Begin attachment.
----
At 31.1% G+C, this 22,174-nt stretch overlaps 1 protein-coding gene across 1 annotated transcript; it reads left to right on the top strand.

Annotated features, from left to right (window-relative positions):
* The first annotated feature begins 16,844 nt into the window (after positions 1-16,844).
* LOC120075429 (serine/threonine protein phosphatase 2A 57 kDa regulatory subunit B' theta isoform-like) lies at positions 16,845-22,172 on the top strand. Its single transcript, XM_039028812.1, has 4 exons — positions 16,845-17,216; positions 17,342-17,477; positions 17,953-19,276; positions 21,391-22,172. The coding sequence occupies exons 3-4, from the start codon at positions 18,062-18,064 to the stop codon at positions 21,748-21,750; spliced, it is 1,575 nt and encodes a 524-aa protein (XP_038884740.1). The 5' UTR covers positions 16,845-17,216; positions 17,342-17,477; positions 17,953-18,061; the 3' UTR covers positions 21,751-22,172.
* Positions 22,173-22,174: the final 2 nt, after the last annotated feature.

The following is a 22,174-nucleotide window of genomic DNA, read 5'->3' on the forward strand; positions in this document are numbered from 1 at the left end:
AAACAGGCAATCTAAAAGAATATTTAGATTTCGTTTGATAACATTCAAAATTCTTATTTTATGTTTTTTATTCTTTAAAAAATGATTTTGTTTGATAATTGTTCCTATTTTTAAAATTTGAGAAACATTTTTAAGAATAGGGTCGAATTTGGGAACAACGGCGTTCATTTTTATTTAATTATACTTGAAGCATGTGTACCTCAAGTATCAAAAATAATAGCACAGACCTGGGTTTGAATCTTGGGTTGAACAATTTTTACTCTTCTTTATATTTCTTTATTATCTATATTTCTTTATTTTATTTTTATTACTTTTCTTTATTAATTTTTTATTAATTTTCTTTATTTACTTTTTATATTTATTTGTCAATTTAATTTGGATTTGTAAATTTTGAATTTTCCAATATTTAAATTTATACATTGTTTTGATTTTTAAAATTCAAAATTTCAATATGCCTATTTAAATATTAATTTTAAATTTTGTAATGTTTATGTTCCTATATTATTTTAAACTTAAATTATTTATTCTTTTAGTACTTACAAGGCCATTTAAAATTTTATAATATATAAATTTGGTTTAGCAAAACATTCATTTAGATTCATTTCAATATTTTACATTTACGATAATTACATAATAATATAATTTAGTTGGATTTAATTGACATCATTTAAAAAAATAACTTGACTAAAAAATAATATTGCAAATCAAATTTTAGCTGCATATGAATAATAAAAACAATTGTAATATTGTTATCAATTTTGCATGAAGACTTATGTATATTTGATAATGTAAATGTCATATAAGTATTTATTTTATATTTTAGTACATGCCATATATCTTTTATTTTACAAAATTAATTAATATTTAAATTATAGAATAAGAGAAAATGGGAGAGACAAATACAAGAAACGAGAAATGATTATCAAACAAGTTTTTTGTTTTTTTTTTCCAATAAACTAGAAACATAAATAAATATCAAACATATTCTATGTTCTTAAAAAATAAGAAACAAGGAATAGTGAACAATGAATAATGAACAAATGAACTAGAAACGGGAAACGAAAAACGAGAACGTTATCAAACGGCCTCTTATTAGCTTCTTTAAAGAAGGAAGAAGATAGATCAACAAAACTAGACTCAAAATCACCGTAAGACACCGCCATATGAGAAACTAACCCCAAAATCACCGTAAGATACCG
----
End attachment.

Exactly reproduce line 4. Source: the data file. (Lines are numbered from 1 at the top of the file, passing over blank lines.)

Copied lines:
* LOC120075429 (serine/threonine protein phosphatase 2A 57 kDa regulatory subunit B' theta isoform-like) lies at positions 16,845-22,172 on the top strand. Its single transcript, XM_039028812.1, has 4 exons — positions 16,845-17,216; positions 17,342-17,477; positions 17,953-19,276; positions 21,391-22,172. The coding sequence occupies exons 3-4, from the start codon at positions 18,062-18,064 to the stop codon at positions 21,748-21,750; spliced, it is 1,575 nt and encodes a 524-aa protein (XP_038884740.1). The 5' UTR covers positions 16,845-17,216; positions 17,342-17,477; positions 17,953-18,061; the 3' UTR covers positions 21,751-22,172.